A Dry Future For Our Planet

A Dry Future For Our Planet

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      gioietta kuo

      Oct 2012

      There is no doubt that water is the most essential element of life.   Yet  in many ways we use water profligately,  as if it is an infinite resource.  It is time we realize that water is the most precious resource which underpins everything we need for living.   It is important to realize that many of the phenomena described below, like the depletion of aquifers, consequent land subsidence, global desertification, loss of water due to ice melts,  sea level rise and change in precipitation pattern due to climate change are all irreversible processes leading to the loss of the precious resource.The world is  squeezed on either side of  water loss:  On the one side, thanks to climate change with rise in global temperature, we are witnessing for ever accelerating melting of glaciers depriving us of fresh water for  agriculture, drinking and other uses.  In addition there is also the massive melting of ice caps like Greenland and Antarctica.  All this melting goes to raise sea level with eventual  devastating consequences of flooding to our major cities and land areas.  This brings into question how long we shall be able to continue to feed our rivers with water from mountain glaciers like that of Himalayas or Andes and how many years  will it be when our important coastal cities will be flooded.  On the other side of the water loss, the world is truly wasting what water we have from rivers, lakes and aquifers  on a colossal scale. According to UN, more than 80% of our used water is neither collected or treated[1], as we use and dispose of water from  these sources as if the flow will never cease.In this paper, we shall examine both aspects of water resource –  how we are losing water through ice melts and how we waste the precious water we have.  We discuss the phenomena, the causes and what  we might do to mitigate and adapt if we want to avoid an extreme global water scarcity.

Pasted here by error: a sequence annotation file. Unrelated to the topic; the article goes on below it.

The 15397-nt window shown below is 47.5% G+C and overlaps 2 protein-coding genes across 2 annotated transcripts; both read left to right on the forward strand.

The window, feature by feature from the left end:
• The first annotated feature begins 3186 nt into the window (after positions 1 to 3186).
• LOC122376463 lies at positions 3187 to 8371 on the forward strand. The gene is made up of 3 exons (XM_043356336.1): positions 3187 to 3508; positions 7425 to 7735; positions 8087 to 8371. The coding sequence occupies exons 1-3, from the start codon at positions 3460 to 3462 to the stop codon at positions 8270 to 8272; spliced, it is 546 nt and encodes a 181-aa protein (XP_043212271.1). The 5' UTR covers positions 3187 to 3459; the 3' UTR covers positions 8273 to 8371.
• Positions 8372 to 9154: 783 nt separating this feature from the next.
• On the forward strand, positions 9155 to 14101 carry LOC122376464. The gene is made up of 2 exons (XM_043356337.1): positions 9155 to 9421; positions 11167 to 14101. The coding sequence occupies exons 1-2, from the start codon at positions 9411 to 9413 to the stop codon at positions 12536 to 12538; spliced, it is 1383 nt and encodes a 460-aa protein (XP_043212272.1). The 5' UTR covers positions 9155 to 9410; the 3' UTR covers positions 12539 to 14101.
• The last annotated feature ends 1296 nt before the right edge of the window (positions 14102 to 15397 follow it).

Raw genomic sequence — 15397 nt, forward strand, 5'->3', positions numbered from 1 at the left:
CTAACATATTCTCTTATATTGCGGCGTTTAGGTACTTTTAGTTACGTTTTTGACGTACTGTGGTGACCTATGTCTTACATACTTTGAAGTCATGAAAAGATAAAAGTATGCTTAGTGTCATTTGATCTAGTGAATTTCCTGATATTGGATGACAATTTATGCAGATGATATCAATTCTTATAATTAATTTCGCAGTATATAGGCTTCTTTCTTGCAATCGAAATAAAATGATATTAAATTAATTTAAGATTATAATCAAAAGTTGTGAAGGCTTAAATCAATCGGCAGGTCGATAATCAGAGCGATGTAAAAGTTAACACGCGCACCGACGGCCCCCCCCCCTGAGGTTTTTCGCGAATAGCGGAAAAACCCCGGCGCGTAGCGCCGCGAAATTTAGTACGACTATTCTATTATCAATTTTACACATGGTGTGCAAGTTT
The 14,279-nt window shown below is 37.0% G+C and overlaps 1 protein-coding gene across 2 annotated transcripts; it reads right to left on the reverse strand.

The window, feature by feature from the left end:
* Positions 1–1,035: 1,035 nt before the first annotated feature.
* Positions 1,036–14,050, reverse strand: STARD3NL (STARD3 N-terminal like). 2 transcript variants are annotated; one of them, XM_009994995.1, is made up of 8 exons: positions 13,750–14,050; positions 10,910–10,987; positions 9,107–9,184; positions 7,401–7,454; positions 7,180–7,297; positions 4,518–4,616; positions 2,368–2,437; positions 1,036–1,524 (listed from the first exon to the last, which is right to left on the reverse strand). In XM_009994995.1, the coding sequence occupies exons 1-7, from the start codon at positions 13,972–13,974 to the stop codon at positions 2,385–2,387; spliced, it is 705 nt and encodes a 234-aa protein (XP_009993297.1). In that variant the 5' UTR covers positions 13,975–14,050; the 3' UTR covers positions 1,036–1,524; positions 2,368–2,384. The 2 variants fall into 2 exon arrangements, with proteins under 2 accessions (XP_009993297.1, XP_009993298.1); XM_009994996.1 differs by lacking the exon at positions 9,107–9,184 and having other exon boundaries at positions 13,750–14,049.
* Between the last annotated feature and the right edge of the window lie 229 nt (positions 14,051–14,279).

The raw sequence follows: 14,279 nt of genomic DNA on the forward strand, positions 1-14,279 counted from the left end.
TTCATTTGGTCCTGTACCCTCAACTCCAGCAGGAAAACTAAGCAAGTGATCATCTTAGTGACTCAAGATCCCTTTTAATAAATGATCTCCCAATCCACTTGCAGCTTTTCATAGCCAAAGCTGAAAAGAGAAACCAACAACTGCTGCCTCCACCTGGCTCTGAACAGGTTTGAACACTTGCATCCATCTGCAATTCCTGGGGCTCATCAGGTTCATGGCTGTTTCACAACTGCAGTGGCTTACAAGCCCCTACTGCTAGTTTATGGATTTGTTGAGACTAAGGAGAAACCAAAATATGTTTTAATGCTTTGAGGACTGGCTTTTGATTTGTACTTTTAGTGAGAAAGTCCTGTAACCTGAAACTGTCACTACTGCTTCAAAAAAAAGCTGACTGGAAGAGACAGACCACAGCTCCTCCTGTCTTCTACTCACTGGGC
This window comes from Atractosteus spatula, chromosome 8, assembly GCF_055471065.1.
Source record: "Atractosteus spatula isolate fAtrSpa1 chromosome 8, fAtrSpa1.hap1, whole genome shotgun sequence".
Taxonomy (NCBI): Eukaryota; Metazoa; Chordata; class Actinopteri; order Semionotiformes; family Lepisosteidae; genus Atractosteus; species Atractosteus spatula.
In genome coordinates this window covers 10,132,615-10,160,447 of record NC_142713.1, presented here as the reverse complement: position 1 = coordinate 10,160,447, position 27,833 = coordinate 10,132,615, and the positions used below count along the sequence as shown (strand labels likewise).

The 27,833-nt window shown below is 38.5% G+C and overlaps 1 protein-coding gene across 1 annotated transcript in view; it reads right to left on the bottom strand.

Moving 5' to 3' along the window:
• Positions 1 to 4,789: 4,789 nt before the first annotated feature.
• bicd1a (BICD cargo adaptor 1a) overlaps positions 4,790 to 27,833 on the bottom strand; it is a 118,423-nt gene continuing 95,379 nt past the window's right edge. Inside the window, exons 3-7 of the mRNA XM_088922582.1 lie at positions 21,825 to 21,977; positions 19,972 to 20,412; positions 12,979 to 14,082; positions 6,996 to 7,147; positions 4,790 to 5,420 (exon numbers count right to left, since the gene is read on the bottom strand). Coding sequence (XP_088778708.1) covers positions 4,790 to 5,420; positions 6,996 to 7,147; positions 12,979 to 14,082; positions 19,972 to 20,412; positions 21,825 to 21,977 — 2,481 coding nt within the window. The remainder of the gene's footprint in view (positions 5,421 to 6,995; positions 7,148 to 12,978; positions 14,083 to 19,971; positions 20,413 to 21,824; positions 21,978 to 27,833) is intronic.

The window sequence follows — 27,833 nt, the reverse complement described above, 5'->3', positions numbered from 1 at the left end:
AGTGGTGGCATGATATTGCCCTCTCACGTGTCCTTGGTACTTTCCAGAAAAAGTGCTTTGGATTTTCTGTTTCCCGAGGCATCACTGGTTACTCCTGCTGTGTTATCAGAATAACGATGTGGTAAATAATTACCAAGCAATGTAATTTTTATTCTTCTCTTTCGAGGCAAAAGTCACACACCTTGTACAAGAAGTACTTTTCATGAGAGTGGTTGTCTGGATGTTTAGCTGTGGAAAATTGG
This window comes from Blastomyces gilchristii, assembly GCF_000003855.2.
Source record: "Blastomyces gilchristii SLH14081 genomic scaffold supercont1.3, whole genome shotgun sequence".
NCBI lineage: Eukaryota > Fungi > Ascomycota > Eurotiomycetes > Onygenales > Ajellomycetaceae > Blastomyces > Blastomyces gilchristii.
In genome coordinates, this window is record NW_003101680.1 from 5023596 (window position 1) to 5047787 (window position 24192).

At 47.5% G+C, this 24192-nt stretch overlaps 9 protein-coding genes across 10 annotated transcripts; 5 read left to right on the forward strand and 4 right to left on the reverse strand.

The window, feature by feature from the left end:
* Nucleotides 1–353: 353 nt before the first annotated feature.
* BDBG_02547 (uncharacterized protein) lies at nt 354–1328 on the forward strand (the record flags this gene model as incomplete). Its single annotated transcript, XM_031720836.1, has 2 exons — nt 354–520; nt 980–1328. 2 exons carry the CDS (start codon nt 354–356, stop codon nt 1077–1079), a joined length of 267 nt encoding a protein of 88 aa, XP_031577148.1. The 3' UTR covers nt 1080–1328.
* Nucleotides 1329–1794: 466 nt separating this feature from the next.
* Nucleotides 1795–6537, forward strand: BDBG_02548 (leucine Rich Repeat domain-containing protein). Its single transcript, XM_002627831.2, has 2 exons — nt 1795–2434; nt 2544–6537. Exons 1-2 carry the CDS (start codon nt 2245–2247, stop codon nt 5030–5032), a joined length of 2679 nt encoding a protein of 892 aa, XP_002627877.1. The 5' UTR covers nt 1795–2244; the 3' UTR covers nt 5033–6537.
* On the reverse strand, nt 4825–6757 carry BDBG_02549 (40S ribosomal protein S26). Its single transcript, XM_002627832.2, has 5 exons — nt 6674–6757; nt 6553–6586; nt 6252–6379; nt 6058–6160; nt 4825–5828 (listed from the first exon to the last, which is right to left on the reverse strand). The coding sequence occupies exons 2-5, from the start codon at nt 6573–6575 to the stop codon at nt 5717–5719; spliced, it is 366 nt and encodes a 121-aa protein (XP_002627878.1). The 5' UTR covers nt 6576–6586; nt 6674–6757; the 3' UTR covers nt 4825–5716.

The paper by Thompson and Kuo[2] which will appear in the wfs.org  conference book 2012 entitled “Climate change: the evidence and our options” documents 30 years of ice core data -records of climatic and environmental variations from the polar regions and low latitude high elevation ice fields in 16 countries.  The ongoing widespread melting of high elevation glaciers and ice caps,  particularly in the middle and low latitudes, provide some of the strongest evidence that a large scale pervasive and in some cases rapid changes in Earth’s climate system is underway.  Here  we are not dealing with computer modeling, though most climatologist today believe that the present climate change is  due to anthropogenic human forces,  rather we are presenting data  for over last 8000 years showing that the present CO2 and methane concentrations are something unlike anything  the conditions the ice fields were accumulated and sustained before.  In addition there is 160 years  of record of direct temperature measurements to substantiate the exceptional  melting of the last 2 decades.